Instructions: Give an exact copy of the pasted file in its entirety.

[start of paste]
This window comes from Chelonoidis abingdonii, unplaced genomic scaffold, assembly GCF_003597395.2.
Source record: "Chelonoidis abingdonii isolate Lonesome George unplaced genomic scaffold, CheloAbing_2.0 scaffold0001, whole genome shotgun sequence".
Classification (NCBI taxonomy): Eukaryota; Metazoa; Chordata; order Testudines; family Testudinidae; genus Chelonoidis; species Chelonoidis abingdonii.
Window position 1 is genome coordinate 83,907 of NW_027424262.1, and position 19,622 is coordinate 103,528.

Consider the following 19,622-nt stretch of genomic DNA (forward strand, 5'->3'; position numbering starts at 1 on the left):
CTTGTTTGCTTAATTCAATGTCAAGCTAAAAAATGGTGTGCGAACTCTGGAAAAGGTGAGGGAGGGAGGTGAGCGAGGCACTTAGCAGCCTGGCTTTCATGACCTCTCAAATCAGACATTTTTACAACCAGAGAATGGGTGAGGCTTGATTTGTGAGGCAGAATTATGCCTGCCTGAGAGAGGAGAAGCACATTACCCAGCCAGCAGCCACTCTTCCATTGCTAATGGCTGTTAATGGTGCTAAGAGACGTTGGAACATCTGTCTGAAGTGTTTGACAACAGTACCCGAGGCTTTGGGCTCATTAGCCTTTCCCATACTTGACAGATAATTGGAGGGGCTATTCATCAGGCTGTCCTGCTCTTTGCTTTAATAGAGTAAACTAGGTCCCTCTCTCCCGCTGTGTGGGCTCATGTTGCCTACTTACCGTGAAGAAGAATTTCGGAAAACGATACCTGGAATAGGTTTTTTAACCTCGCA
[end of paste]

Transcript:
This window comes from Chelonoidis abingdonii, unplaced genomic scaffold, assembly GCF_003597395.2.
Source record: "Chelonoidis abingdonii isolate Lonesome George unplaced genomic scaffold, CheloAbing_2.0 scaffold0001, whole genome shotgun sequence".
Classification (NCBI taxonomy): Eukaryota; Metazoa; Chordata; order Testudines; family Testudinidae; genus Chelonoidis; species Chelonoidis abingdonii.
Window position 1 is genome coordinate 83,907 of NW_027424262.1, and position 19,622 is coordinate 103,528.

Consider the following 19,622-nt stretch of genomic DNA (forward strand, 5'->3'; position numbering starts at 1 on the left):
CTTGTTTGCTTAATTCAATGTCAAGCTAAAAAATGGTGTGCGAACTCTGGAAAAGGTGAGGGAGGGAGGTGAGCGAGGCACTTAGCAGCCTGGCTTTCATGACCTCTCAAATCAGACATTTTTACAACCAGAGAATGGGTGAGGCTTGATTTGTGAGGCAGAATTATGCCTGCCTGAGAGAGGAGAAGCACATTACCCAGCCAGCAGCCACTCTTCCATTGCTAATGGCTGTTAATGGTGCTAAGAGACGTTGGAACATCTGTCTGAAGTGTTTGACAACAGTACCCGAGGCTTTGGGCTCATTAGCCTTTCCCATACTTGACAGATAATTGGAGGGGCTATTCATCAGGCTGTCCTGCTCTTTGCTTTAATAGAGTAAACTAGGTCCCTCTCTCCCGCTGTGTGGGCTCATGTTGCCTACTTACCGTGAAGAAGAATTTCGGAAAACGATACCTGGAATAGGTTTTTTAACCTCGCA